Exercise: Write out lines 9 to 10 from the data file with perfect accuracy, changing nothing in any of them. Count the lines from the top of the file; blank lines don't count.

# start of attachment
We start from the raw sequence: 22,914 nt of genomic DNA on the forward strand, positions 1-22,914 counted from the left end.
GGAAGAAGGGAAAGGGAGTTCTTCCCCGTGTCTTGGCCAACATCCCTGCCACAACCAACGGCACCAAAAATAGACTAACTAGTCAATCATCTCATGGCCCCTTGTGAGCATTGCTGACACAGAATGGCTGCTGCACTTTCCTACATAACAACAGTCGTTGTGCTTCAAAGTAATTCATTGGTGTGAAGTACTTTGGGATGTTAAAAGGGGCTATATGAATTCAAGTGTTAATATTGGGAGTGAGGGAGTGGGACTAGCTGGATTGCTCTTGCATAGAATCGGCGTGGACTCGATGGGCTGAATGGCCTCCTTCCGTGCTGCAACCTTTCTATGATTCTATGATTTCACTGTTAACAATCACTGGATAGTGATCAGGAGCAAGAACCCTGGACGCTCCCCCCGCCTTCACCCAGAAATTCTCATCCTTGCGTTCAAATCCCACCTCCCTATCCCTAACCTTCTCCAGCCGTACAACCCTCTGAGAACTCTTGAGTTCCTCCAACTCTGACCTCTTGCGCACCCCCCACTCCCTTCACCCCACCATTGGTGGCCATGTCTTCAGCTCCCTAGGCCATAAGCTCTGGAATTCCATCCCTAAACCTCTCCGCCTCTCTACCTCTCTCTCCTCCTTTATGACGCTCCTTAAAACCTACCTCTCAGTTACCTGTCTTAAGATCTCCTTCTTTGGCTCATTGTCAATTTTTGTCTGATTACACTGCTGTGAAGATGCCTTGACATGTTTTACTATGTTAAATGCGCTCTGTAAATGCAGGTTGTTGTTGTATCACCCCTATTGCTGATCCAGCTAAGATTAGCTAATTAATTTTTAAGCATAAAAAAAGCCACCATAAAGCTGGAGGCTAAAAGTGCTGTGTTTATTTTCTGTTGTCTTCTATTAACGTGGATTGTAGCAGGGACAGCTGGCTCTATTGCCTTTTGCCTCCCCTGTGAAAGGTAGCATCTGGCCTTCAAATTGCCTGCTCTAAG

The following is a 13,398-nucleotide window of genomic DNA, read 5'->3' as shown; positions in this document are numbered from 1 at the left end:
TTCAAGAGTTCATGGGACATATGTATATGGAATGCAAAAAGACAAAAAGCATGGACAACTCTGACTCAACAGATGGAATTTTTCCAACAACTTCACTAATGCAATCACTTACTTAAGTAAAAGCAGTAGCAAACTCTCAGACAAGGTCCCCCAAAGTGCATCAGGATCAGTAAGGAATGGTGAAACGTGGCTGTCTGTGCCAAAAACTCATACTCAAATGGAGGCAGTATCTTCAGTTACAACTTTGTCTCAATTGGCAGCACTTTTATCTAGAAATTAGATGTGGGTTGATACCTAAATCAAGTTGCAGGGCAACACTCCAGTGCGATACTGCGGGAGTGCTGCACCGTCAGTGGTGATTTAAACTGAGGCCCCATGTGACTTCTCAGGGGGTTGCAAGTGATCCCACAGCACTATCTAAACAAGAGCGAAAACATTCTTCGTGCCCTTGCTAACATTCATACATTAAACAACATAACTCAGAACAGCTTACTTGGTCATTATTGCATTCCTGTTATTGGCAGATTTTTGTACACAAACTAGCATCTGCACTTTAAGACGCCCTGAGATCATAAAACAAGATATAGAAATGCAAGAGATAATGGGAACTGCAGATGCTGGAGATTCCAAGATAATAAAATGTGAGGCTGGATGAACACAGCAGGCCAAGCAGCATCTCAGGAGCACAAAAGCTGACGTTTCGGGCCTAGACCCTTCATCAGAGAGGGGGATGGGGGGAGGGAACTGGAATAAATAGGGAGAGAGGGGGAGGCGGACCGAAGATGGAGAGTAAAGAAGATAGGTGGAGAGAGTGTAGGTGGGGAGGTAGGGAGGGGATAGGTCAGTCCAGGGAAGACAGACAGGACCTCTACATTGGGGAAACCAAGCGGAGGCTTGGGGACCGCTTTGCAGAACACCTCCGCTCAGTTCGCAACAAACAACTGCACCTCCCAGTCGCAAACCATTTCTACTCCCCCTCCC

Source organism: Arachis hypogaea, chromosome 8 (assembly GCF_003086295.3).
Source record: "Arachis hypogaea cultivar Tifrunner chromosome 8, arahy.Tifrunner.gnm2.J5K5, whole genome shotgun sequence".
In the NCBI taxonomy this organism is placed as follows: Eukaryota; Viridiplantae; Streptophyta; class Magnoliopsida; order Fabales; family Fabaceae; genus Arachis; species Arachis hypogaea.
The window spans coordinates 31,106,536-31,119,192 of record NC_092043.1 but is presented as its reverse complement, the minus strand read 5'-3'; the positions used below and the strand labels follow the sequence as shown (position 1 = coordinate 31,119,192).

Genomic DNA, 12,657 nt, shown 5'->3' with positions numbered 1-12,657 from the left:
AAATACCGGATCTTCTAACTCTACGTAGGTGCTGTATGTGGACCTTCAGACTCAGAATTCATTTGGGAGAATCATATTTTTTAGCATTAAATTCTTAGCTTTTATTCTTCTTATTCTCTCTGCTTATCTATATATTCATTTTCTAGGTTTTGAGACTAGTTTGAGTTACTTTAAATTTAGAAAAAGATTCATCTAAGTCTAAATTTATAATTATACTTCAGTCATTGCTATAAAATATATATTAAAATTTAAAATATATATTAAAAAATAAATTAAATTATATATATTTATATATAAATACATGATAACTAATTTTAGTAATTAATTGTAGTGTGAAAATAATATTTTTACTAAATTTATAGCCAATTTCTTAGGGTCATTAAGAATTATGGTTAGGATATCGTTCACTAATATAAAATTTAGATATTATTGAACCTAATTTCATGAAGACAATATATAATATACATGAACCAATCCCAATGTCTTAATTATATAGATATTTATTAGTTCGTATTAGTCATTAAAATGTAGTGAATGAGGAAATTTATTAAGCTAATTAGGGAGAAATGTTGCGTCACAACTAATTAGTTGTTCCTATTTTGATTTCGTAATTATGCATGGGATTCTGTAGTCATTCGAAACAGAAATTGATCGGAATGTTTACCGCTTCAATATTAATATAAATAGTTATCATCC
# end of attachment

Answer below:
Genomic DNA, 12,657 nt, shown 5'->3' with positions numbered 1-12,657 from the left:
AAATACCGGATCTTCTAACTCTACGTAGGTGCTGTATGTGGACCTTCAGACTCAGAATTCATTTGGGAGAATCATATTTTTTAGCATTAAATTCTTAGCTTTTATTCTTCTTATTCTCTCTGCTTATCTATATATTCATTTTCTAGGTTTTGAGACTAGTTTGAGTTACTTTAAATTTAGAAAAAGATTCATCTAAGTCTAAATTTATAATTATACTTCAGTCATTGCTATAAAATATATATTAAAATTTAAAATATATATTAAAAAATAAATTAAATTATATATATTTATATATAAATACATGATAACTAATTTTAGTAATTAATTGTAGTGTGAAAATAATATTTTTACTAAATTTATAGCCAATTTCTTAGGGTCATTAAGAATTATGGTTAGGATATCGTTCACTAATATAAAATTTAGATATTATTGAACCTAATTTCATGAAGACAATATATAATATACATGAACCAATCCCAATGTCTTAATTATATAGATATTTATTAGTTCGTATTAGTCATTAAAATGTAGTGAATGAGGAAATTTATTAAGCTAATTAGGGAGAAATGTTGCGTCACAACTAATTAGTTGTTCCTATTTTGATTTCGTAATTATGCATGGGATTCTGTAGTCATTCGAAACAGAAATTGATCGGAATGTTTACCGCTTCAATATTAATATAAATAGTTATCATCC